Declare Peace on North Korea!

The United States should offer a peace treaty with North Korea and offer diplomatic relations. The Korean War did not officially end. Let’s end it now.

The chiefs of North Korea have feared an invasion by the USA. They recognize that several heads of countries without nuclear weapons, such as in Lybia and Iraq, were overthrown. It is recognized that nuclear weapons that can be sent to the USA provide a deterrent against an overthrow of the state and even against an assassination of the Korean head of state.

The government of North Korea has evidently convinced the people there that the USA is their enemy and a threat. That propaganda would be less effective if there were a peace treaty.

So the US government should, together with South Korea, China, Russia, and the United Nations, offer to negotiate a peace treaty with North Korea.

The USA has negotiated with North Korea on a stoppage of its nuclear weapons project, but North Korea will not give up its weapons, and negotiations along with economic pressure will not be effective, since their greatest accomplishment has been their nuclear achievements, and the Chinese leaders seek to avoid an economic collapse.

Therefore a peace treaty with North Korea should not seek to end the nuclear status of the regime, but eliminate the deeper problem of mutual fears. The peace treaty would state that the U.S. recognizes North Korea as a sovereign country, and that there will be no invasion.

If the government of North Korea refuses to negotiate a peace treaty, then it will be seen that the hostility is being generated by North Korea, not the USA. The USA should then declare peace unilaterally. With the governments of South Korea and China, the USA would write a peace treaty and they would declare unilateral peace. The US would offer diplomatic relations, and if refused, would appoint an ambassador anyway, who would reside in China.

The US government would then broadcast to the people of North Korea, and send them messages via leaflets and computer files, that the USA has declared peace.

The opponents of a peace treaty could argue that this would leave North Korea with weapons that could reach US territory. But if the North Koreans will refuse to give up their nuclear capability, the peace treaty does not increase the danger. Indeed, the treaty, when agreed to by North Korea, would increase safety by prohibiting North Korea from providing nuclear materials and technology to others.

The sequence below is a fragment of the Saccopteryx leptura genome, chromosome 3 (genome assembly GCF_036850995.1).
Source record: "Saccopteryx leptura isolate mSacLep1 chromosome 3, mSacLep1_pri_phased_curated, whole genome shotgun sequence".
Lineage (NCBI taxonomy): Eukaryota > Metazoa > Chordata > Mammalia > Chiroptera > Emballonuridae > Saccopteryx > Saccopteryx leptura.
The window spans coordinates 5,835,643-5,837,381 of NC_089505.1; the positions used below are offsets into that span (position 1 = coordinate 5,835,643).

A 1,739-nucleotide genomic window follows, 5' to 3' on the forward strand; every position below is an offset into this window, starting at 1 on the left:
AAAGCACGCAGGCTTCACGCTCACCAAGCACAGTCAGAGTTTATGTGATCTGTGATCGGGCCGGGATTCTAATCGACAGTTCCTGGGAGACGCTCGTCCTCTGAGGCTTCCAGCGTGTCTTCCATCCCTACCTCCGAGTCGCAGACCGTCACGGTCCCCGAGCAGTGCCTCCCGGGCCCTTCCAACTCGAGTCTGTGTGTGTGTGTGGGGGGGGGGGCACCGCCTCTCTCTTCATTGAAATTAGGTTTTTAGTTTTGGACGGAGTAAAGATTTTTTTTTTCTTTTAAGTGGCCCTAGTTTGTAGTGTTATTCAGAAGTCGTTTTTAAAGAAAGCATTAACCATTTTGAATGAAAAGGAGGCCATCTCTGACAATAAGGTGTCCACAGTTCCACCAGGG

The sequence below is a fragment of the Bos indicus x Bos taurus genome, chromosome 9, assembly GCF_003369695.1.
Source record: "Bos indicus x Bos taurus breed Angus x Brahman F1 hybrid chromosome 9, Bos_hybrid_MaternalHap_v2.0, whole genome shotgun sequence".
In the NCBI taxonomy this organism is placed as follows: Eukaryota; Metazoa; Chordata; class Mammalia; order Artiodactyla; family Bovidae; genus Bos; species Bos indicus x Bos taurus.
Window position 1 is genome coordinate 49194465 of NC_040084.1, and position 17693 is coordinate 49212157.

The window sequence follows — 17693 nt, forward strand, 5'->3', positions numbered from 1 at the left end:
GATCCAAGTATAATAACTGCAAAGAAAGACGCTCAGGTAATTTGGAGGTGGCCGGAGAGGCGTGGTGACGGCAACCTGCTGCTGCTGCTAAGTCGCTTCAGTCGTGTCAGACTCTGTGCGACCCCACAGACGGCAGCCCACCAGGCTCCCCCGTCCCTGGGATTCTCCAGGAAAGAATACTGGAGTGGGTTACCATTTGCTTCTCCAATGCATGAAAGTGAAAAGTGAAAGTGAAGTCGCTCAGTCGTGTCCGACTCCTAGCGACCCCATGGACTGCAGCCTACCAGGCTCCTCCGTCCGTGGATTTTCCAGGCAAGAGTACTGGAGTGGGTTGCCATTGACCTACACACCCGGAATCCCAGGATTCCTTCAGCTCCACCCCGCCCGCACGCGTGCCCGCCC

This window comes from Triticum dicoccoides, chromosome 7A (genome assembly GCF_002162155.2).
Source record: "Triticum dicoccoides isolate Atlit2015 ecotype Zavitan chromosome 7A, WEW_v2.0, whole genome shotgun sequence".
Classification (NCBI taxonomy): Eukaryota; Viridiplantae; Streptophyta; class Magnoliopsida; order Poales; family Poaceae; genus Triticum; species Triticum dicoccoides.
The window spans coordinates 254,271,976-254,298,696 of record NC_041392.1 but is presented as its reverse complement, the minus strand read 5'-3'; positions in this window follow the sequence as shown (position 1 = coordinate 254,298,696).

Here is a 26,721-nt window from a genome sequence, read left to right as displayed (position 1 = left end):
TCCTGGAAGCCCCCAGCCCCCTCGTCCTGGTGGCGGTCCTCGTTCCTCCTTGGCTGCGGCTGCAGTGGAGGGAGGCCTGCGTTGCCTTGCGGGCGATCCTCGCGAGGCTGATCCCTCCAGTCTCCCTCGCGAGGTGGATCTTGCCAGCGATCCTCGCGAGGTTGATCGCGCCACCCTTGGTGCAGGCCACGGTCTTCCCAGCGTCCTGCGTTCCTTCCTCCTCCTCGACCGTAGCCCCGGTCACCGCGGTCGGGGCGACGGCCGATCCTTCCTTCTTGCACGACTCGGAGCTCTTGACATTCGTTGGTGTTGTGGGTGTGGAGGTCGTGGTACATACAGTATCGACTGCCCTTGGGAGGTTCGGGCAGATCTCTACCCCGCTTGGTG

If North Korea accepts the peace treaty, the US would withdraw its troops from South Korea. Their presence is antiquated, since the threat would be from missiles rather than from an invasion by North Korean troops.

North Korea would gain four advantages from a peace treaty. First, assurance that the US is no longer a potential threat. Second, global diplomatic recognition. Third, removal of US troops from Korea. Fourth, the ability to trade freely with the rest of the world.

If the North Korean regime is not suicidal and seeks to maximize its well being, it would accept a peace treaty. But even if it does not accept a treaty, a unilateral offering would deflate its fears and propaganda.


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The Great Blessings of Cash

Paper money offers the benefits of anonymity, immediate payment, no identity theft, and no transaction charges. Government also benefits by printing notes with much greater value than the cost of the paper. However, some economists argue that cash has social costs that outweigh these blessings, and advocate the reduction and eventual elimination of paper cash. Several countries are planning to discontinue their largest currency notes. The European Central Bank is phasing out its 500-euro note; it will stop issuing new ones in 2018. The Scandinavian countries are reducing their paper cash.

Kenneth Rogoff, professor at Harvard University, has written a book, The Curse of Cash, in which he argues that the elimination of large-denominations of paper money would be good for society. Cash is a curse, he says, because criminals use the large bills, and because it limits the ability of central banks to have negative interest rates.

The use of cash by the underground economy is a symptom of bad policy, and the elimination of cash treats the effects rather than the causes. The reason economic activity goes underground is that governments have prohibited economic transactions.

Although some U.S. states have decriminalized medical marijuana, the substance remains illegal in federal law, which prevents the sellers from using the normal banking system. Therefore they use paper money. The prohibition of drugs generally drives the industry towards the use of large denominations, especially “Benjamins,” the US $100 bill depicting Benjamin Franklin. The elimination of Benjamins would make it less convenient to sell illegal drugs. The higher cost would raise the price of illegal drugs, but since the quantity demanded by addicts is not very responsive to a change in price, the drug dealers would find ways to do their transactions.

The legalization of drugs would eliminate the cause of the high demand for paper cash. Just as with alcohol, producers would then use the normal banking system.